Issues with how the GNU GPL is used for Linux (the kernel)

simo simo.sorce at
Wed Feb 1 14:28:27 UTC 2006

On Wed, 2006-02-01 at 11:59 +0100, Jan Braunisch wrote:
> Greetings
> As you will notice, English is not my mother tongue and therefore i apologize 
> for my English.
> My name is Jan Braunisch. I am a student from Sweden who is a big fan of Free 
> Software. Sadly I have not contributed code to any project but i have been 
> very active in helping other users of Free Software.
> Today I had a discussion in an IRC-channel about the possibilities of Linux 
> being released under the coming GNU GPL v3.
> I was told that Linux may only be distributed under the GPL v2 and i was told 
> to look at where Linus Torvalds explains 
> that only GPL v2 may be used.
> Because I thought this was very strange I decided to take a look at the source 
> code of Linux itself. This is what i discovered:
>  * Many of the files (about one third of the .c-files) contained the standard 
> text found in most GPL:ed programs and which can be found at the end of the 
> GPL as the recommended way of releasing a program under the GPL.
>  * Most files had only a copyright notice and nothing about the license used 
> for the software.
>  * The only thing in the root directory of the kernel source tree containing 
> anything about the licensing of the software was the COPYING file, which only 
> contained a copy of the GPL v2 along with these notes:
>    NOTE! This copyright does *not* cover user programs that use kernel
>  services by normal system calls - this is merely considered normal use
>  of the kernel, and does *not* fall under the heading of "derived work".
>  Also note that the GPL below is copyrighted by the Free Software
>  Foundation, but the instance of code that it refers to (the Linux
>  kernel) is copyrighted by me and others who actually wrote it.
>  Also note that the only valid version of the GPL as far as the kernel
>  is concerned is _this_ particular version of the license (ie v2, not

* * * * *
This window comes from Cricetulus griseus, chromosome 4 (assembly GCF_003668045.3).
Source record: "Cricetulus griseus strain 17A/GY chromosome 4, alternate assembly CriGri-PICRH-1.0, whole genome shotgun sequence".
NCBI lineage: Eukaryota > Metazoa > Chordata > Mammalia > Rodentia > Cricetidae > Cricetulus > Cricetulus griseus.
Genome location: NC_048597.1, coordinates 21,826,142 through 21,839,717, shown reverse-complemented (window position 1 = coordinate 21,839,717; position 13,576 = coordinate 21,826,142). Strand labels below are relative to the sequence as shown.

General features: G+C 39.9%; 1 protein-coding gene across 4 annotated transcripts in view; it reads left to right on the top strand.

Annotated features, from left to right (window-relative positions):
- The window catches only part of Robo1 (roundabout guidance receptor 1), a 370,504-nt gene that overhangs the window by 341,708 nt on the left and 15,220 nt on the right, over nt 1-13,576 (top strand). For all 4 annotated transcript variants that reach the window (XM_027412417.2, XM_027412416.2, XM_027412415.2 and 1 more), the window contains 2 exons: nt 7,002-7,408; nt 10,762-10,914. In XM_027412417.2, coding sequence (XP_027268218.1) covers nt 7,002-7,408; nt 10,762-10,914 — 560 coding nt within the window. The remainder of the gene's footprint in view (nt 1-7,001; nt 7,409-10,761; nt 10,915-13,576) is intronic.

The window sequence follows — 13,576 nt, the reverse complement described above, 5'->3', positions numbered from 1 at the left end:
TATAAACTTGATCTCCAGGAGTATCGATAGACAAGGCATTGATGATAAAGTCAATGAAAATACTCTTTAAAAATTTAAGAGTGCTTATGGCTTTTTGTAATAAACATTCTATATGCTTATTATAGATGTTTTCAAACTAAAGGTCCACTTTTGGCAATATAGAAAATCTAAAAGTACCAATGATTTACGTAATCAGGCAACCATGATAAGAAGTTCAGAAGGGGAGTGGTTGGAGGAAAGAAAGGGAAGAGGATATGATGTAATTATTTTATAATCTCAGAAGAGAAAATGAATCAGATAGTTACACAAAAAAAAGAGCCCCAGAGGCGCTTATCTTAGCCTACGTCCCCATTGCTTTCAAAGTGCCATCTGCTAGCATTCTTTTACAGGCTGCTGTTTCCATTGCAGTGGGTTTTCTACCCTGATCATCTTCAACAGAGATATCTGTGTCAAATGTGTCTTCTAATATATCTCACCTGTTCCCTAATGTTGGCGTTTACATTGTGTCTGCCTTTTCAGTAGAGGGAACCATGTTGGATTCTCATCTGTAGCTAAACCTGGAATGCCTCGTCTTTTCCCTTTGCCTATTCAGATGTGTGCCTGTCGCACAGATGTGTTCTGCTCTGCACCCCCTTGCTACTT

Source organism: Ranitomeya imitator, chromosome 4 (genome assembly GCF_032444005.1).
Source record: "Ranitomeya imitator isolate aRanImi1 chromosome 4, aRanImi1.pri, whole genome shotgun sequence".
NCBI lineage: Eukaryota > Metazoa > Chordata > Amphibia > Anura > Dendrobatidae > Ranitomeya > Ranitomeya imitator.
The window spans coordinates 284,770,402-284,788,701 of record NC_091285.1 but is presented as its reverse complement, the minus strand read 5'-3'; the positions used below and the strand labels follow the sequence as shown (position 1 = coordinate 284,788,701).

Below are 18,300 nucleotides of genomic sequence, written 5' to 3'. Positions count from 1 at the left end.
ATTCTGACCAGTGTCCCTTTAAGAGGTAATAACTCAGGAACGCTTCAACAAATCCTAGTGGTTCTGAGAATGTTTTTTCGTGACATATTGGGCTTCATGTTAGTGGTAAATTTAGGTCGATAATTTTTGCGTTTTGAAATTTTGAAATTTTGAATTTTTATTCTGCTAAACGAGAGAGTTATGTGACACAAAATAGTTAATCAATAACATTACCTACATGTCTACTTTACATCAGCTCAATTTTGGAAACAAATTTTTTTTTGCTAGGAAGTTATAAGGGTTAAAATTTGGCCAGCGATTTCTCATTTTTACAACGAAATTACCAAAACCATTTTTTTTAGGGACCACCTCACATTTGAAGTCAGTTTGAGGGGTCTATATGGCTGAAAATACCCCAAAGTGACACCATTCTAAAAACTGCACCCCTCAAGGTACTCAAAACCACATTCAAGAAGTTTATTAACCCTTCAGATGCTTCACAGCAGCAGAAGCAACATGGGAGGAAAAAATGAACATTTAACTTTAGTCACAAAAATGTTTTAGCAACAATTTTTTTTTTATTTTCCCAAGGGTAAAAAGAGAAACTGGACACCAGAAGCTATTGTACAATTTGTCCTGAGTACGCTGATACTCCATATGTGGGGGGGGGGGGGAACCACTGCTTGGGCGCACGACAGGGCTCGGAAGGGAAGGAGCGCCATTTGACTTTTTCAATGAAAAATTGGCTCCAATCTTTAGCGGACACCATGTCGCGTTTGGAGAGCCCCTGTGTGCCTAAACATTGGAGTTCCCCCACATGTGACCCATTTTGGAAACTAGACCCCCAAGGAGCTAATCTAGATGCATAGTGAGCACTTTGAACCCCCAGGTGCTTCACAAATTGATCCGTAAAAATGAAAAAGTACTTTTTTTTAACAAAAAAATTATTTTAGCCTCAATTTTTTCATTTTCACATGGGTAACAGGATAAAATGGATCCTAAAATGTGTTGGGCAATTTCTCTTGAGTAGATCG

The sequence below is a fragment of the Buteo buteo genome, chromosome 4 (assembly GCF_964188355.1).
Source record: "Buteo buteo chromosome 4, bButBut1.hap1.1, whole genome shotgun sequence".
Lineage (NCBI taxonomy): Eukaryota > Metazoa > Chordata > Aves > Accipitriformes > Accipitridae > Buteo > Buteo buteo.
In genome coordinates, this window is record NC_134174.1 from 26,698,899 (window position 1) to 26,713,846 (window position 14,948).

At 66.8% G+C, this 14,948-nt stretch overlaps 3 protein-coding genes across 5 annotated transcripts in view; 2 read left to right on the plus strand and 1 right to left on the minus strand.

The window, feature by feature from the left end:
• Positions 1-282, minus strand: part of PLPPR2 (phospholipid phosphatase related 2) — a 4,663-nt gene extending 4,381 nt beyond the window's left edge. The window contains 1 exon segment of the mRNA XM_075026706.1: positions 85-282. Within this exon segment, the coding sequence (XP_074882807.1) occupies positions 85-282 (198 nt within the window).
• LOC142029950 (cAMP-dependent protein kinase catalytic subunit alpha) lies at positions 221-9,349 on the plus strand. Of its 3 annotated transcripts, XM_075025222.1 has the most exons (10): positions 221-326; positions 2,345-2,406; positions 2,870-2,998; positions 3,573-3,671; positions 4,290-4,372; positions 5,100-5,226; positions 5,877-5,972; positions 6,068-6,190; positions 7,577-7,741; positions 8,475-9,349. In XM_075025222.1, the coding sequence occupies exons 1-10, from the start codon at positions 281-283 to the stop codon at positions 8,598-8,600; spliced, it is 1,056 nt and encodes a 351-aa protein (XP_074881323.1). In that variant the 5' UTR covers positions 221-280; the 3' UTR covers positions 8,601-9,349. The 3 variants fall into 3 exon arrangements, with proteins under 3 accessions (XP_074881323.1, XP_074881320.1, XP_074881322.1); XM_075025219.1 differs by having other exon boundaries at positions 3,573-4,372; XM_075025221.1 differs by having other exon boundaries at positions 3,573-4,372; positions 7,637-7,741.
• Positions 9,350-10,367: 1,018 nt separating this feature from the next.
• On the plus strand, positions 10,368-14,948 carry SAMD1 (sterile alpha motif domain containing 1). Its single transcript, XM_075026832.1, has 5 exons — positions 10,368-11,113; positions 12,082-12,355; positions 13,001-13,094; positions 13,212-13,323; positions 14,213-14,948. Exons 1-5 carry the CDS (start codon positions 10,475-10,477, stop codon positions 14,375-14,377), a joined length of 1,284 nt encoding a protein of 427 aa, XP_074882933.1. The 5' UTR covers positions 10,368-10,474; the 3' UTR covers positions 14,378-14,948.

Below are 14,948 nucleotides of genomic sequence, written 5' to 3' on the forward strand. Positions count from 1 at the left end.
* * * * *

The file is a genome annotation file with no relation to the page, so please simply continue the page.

>  v2.2 or v3.x or whatever), unless explicitly otherwise stated.
> the second note was added a few years ago only to clarify how the licensing of 
> Linux is to be understood, hence it should not be treated as anything other 
> than a note.
> In my opinion, this is not a valid way to license software under the GPL.

What matters is the intent of the authors in the end, and that note
makes it clear.

> Now i have two questions, and i would be extremely grateful if you could 
> answer them for me:
> What rights do I have to use the source code in the kernel tree which has not 
> specified a license? Is it released under the GPL, is it in the Public Domain 
> or am I not allowed to do anything with it?

The kernel as a whole is distributed under the terms of the GPLv2
license. Some parts of it may have a different license on their own, you
should contact the author of such code to determine if they are under
any other license.
No license on the file do NOT mean Public Domain. By default copyright
is very restrictive and all rights are resrved for the author if not
stated otherwise (and that's what the COPYING file do in the kernel).

> If the code is Free Software under the GPL, may I only use GPL v2 as Linus 
> says or am i allowed to use any version of the GPL if i want to redistribute 
> it, according to "If the Program does not specify a version number of this 
> License, you may choose any version ever published by the Free Software 
> Foundation." under section 9 of the GPL.

No, the Authors clearly stated that only v2 applies for the kernel as a
whole, again single files may be under a different license (GPL
compatible), and so, some of them may be under a GPL version that allow
them to be used with the future GPLv3 license. Again to determine it you
should really contact the authors of the files and ask them.


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